That's rhetorical by the way.
Here are the eight Achievements you can earn in the game.
1. Burger King Achievement - Win The BK Invitational Fight.
2. Dodge Achievement - Win the Dodge sponsored fight.
3. EA SPORTS Achievement - Win any EA SPORTS sponsored fight.
4. ESPN FNF Achievement - Win any ESPN Friday Night Fight event.
5. ESPN PPV Achievement - Win any ESPN Pay Per View fight event.
6. ESPN WNF Achievement - Win any ESPN Wednesday Night Fight event.
7. Everlast Achievement - Win the Everlast sponsored fight.
8. Under Armour Achievement - Win the Under Armour sponsored fight.
So on top of their practice of selling cheat codes and unlockable items through the Xbox Live Marketplace (both of which are actually on the disc), they've also stooped to the level of selling corporate sponsoship to the names of the Achievements. Am I the only one who feels dirty?
How long will it before loading screens are actually replaced by 20 second live motion video commercials? Or until user's manuals have full-color ads like magazines? Listen, I understand that in-game product placement can be very lucrative for game makers and I'm all for them making a ton of money, but doesn't taste and decorum and suitability also belong in the conversation. How low do we have to stoop?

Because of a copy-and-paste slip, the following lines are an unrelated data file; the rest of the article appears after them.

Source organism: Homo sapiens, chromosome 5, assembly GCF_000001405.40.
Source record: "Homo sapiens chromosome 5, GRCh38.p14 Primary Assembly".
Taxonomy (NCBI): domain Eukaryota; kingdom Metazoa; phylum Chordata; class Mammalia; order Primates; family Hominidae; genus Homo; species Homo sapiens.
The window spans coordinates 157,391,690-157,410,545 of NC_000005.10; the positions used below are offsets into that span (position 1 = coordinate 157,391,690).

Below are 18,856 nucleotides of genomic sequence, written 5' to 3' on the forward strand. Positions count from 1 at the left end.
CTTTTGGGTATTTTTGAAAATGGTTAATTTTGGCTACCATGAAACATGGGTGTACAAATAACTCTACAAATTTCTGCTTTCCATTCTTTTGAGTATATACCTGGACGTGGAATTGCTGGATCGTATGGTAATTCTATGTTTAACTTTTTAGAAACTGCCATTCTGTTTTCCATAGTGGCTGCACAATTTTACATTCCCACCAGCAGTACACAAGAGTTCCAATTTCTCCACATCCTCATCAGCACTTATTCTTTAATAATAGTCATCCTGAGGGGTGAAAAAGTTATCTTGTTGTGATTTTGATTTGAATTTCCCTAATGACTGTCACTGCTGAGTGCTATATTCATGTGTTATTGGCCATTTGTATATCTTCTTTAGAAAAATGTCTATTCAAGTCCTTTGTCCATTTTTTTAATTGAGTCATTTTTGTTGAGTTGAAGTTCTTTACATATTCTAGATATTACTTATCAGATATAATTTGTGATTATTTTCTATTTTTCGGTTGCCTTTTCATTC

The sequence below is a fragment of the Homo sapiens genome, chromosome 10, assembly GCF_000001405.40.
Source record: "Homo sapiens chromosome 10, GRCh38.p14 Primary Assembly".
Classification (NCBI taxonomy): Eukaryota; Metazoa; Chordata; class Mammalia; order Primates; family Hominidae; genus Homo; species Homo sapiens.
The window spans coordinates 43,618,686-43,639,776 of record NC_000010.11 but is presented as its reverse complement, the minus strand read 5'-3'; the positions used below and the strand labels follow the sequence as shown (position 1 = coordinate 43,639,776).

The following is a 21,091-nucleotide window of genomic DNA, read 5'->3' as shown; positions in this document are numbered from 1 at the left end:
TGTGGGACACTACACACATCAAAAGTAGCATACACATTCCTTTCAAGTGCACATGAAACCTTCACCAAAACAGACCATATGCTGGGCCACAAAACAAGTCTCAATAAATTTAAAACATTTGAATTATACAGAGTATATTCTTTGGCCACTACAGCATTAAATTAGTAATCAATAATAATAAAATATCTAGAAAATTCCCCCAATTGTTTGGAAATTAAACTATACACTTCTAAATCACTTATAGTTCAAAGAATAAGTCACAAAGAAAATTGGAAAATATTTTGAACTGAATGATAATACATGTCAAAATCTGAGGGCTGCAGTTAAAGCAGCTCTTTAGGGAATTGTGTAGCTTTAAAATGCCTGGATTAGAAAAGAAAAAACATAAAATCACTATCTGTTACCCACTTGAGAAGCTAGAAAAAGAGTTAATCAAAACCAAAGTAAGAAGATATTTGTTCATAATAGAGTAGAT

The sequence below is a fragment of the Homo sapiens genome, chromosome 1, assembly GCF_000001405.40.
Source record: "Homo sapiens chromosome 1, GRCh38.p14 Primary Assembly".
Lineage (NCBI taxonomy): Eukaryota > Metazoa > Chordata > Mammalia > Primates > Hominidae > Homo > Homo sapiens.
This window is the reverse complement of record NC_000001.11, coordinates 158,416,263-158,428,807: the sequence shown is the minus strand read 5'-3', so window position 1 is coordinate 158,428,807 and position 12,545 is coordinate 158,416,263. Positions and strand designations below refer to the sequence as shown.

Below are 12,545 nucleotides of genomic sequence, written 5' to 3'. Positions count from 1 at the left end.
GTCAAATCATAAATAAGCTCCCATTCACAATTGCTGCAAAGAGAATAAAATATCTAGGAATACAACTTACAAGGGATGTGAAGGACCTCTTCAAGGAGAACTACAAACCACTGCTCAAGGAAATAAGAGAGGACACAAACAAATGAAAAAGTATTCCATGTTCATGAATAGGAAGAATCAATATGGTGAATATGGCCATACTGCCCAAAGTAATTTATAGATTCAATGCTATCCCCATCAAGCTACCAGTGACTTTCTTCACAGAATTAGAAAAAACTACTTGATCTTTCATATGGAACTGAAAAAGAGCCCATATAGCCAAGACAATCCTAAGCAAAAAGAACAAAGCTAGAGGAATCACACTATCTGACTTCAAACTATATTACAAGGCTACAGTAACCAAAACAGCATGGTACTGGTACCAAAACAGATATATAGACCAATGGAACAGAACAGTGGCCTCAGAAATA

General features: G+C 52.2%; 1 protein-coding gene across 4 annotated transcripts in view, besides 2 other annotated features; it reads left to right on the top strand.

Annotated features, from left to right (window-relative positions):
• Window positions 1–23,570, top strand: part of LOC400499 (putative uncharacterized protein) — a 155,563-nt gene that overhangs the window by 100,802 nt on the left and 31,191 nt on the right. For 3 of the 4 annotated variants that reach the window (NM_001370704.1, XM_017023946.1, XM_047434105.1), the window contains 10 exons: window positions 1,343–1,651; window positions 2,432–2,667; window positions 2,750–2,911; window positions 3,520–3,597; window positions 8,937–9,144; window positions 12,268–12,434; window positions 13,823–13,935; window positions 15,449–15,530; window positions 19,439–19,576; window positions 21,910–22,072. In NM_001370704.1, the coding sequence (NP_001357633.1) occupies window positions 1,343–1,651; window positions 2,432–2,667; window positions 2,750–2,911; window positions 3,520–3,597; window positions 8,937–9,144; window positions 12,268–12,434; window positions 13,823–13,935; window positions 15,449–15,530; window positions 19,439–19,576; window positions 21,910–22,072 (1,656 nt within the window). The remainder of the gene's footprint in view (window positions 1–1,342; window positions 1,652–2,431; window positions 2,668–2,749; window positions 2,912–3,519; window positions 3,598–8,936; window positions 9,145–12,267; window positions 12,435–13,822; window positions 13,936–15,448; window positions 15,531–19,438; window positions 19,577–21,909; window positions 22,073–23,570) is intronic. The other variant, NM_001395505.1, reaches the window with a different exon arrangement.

Apparently pretty low if you're playing EA's "Battlefield 2142". The futuristic multiplayer war game not only has a load of in-game advertising, but the ads are dynamic and could very well be catered to your web-browsing habits. Aside from the privacy issues, doesn't anyone think that a the suspension of disbelief is kind of, you know, ruined when a game set over a hundred years in the future is littered with the same McDonald's and Coca-Cola ads we see everyday in the present?
The guys at Penny-Arcade have a pretty funny comic up about this very topic. Oh, and if you think I'm just picking on EA, it's not intentional. It just so happens that they are often the ones making all the wrong decisions.